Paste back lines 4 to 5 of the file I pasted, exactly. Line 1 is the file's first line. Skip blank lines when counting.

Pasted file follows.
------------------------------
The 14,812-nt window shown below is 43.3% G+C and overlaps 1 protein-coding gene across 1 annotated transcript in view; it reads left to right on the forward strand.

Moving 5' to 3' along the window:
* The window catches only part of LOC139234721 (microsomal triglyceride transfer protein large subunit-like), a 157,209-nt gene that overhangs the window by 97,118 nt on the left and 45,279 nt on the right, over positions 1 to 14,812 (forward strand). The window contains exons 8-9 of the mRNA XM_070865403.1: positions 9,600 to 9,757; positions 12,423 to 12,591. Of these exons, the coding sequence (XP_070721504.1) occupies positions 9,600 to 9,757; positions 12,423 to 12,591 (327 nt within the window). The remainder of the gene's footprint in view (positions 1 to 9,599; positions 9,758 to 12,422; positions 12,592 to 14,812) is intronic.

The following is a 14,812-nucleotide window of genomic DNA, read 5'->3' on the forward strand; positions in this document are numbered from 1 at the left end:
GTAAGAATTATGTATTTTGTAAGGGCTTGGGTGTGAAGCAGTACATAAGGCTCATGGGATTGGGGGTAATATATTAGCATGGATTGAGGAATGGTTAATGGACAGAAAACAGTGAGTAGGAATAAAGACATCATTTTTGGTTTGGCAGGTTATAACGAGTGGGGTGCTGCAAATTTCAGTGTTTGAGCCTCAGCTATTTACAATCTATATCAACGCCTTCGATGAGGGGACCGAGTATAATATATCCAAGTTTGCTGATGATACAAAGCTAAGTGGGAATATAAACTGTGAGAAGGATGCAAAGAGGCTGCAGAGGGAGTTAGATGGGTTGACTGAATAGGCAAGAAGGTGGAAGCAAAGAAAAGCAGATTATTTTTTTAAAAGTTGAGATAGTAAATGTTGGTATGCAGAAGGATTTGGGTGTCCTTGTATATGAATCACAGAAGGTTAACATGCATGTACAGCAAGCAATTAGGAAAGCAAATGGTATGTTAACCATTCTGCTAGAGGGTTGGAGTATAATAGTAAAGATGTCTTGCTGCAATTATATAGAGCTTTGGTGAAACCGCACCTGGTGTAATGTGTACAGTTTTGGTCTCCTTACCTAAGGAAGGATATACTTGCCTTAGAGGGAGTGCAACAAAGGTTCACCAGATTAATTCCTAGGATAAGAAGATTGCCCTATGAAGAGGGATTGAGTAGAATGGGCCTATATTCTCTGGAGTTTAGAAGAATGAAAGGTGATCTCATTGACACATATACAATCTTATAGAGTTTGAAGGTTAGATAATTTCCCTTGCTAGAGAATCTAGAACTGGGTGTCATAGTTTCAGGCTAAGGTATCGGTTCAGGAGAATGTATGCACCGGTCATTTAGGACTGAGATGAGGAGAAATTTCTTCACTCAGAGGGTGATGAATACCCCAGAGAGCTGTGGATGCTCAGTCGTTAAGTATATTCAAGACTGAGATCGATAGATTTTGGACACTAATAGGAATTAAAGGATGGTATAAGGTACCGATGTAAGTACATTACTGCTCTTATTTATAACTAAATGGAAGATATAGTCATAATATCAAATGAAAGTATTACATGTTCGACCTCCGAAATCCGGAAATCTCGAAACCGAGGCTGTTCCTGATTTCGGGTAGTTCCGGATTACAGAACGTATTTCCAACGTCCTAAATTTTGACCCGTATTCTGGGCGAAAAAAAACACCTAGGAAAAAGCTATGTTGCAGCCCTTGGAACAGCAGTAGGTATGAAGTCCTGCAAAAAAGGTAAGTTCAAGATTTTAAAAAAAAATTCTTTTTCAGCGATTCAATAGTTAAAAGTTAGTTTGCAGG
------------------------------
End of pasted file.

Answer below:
The following is a 14,812-nucleotide window of genomic DNA, read 5'->3' on the forward strand; positions in this document are numbered from 1 at the left end:
GTAAGAATTATGTATTTTGTAAGGGCTTGGGTGTGAAGCAGTACATAAGGCTCATGGGATTGGGGGTAATATATTAGCATGGATTGAGGAATGGTTAATGGACAGAAAACAGTGAGTAGGAATAAAGACATCATTTTTGGTTTGGCAGGTTATAACGAGTGGGGTGCTGCAAATTTCAGTGTTTGAGCCTCAGCTATTTACAATCTATATCAACGCCTTCGATGAGGGGACCGAGTATAATATATCCAAGTTTGCTGATGATACAAAGCTAAGTGGGAATATAAACTGTGAGAAGGATGCAAAGAGGCTGCAGAGGGAGTTAGATGGGTTGACTGAATAGGCAAGAAGGTGGAAGCAAAGAAAAGCAGATTATTTTTTTAAAAGTTGAGATAGTAAATGTTGGTATGCAGAAGGATTTGGGTGTCCTTGTATATGAATCACAGAAGGTTAACATGCATGTACAGCAAGCAATTAGGAAAGCAAATGGTATGTTAACCATTCTGCTAGAGGGTTGGAGTATAATAGTAAAGATGTCTTGCTGCAATTATATAGAGCTTTGGTGAAACCGCACCTGGTGTAATGTGTACAGTTTTGGTCTCCTTACCTAAGGAAGGATATACTTGCCTTAGAGGGAGTGCAACAAAGGTTCACCAGATTAATTCCTAGGATAAGAAGATTGCCCTATGAAGAGGGATTGAGTAGAATGGGCCTATATTCTCTGGAGTTTAGAAGAATGAAAGGTGATCTCATTGACACATATACAATCTTATAGAGTTTGAAGGTTAGATAATTTCCCTTGCTAGAGAATCTAGAACTGGGTGTCATAGTTTCAGGCTAAGGTATCGGTTCAGGAGAATGTATGCACCGGTCATTTAGGACTGAGATGAGGAGAAATTTCTTCACTCAGAGGGTGATGAATACCCCAGAGAGCTGTGGATGCTCAGTCGTTAAGTATATTCAAGACTGAGATCGATAGATTTTGGACACTAATAGGAATTAAAGGATGGTATAAGGTACCGATGTAAGTACATTACTGCTCTTATTTATAACTAAATGGAAGATATAGTCATAATATCAAATGAAAGTATTACATGTTCGACCTCCGAAATCCGGAAATCTCGAAACCGAGGCTGTTCCTGATTTCGGGTAGTTCCGGATTACAGAACGTATTTCCAACGTCCTAAATTTTGACCCGTATTCTGGGCGAAAAAAAACACCTAGGAAAAAGCTATGTTGCAGCCCTTGGAACAGCAGTAGGTATGAAGTCCTGCAAAAAAGGTAAGTTCAAGATTTTAAAAAAAAATTCTTTTTCAGCGATTCAATAGTTAAAAGTTAGTTTGCAGG